Don't foget Microcorruption! Nothing like an MSP430 to give you a case of clinical depression!


Note, "most". Neither the post nor its refutation has been proven, so rather than pedanticize, can we not take the quote in the spirit it was given?

Am I the only one who finds it weird how articles like this seem to fetishize programming talent? How we desperately need to come up with ever more sophisticated filters (programming simulators, in this case) to extract only the purest high quality programming material? Gattaca, here we come!

I mean, it's efficient...not sure how I feel about a future where a conversation, or even the dreaded whiteboard become relics of more innocent times. That said, great game :)

The filtration process is terrible; "everyone knows" that some people are more able than others, but it's very hard to quantify and very vulnerable to prejudice. And a particularly modern problem: if you give people a take-home test, they can outsource it across the globe.

I'm starting to think that the way out of this is guild-like structures where you qualify by producing a "masterwork" recognised as such by your peers. And then you don't have to prove yourself any more.

If the challenge is just allowed to be itself and not an employment filter, then it can be fun for all involved. I'm keeping an eye on Stockfighter myself, and I know people who do Project Euler for fun.

>I'm starting to think that the way out of this is guild-like structures where you qualify by producing a "masterwork" recognised as such by your peers. And then you don't have to prove yourself any more.

Isn't this essentially how PhDs are granted?

Optimistically, yes. Realistically, it doesn't seem like it to me, and even when it is actually as described on the tin it doesn't seem super useful for predicting future performance.


And of course to another programmer writing a 100 byte assembly program that draws something interesting on the screen is just a fun gimmick and "real programmers" are the ones making the same program 10x slower and consuming 1000x more memory while using some new Java API

(I'm more of the former myself)

but if doing it through the Java API means you can ship it in an hour instead of 2 days, still might be worth it.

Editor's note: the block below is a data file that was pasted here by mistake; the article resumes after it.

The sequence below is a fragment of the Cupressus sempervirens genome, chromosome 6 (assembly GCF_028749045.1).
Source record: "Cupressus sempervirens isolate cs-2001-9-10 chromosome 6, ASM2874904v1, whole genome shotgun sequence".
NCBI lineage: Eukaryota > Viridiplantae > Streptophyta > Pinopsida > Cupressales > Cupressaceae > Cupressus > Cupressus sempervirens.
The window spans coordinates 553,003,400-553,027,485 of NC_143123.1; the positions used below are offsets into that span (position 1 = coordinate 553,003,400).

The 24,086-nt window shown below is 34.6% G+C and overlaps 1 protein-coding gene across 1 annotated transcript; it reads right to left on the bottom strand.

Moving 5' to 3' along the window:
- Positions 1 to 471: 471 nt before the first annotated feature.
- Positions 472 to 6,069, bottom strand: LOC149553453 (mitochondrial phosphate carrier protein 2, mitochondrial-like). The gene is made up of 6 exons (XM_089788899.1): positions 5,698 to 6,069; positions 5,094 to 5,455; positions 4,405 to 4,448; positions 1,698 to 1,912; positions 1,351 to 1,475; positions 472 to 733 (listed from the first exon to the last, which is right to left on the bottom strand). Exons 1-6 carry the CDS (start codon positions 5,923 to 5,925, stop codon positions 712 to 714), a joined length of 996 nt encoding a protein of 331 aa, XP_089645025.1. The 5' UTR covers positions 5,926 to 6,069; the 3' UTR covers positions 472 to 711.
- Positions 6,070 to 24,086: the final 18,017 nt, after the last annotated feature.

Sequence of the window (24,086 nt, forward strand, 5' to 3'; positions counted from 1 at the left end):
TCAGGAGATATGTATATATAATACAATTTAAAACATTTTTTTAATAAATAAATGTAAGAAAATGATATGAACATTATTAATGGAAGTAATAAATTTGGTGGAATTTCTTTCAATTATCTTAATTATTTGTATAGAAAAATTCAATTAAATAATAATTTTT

In the end it's really dependent on what tools you're used to. And extremely dependent on the goal. For most software, the objective is to accomplish the task, and performance doesn't matter (until it starts to matter of course).

I think judging people on the level of abstraction of their tools could end up being counterproductive and alienating. Maybe you never want to write in Java, but dismissing those people out of hand could mean that you might not have an opportunity to show them why you enjoy writing your assembly programs.

You're absolutely right that working in a higher level language has a value and it would be crazy to do it another (low-level) way if you can do it using Java or another higher level language

Of course the number of people that could do it in Asm is smaller than those who could do it in Java (I guess in the same way only few people can drive a Formula 1 car)

I fell into the trap of thinking that writing 100byte assembly programs was "real programming.

I used to make small demos. They'd take about a day each to make my Atari 800 do something amazing. I was assigned to create 14 interactive screens for a game at work. I thought to myself "14 screens. I make a screen in 1 day so 14 days I'll be done". Turned out to be closer to 90 days. Of course maybe I just suck as a programmer but my takeaway was real programing is more work than "drawing something interesting on the screen".

You are not the only one.

I must be an exception (or a lousy programmer) because I do not particularly enjoy games that require programming to play, I write programs for fun (and programming for me is fun) and I play games for fun but have not found a game that appeals to me, that combines the two.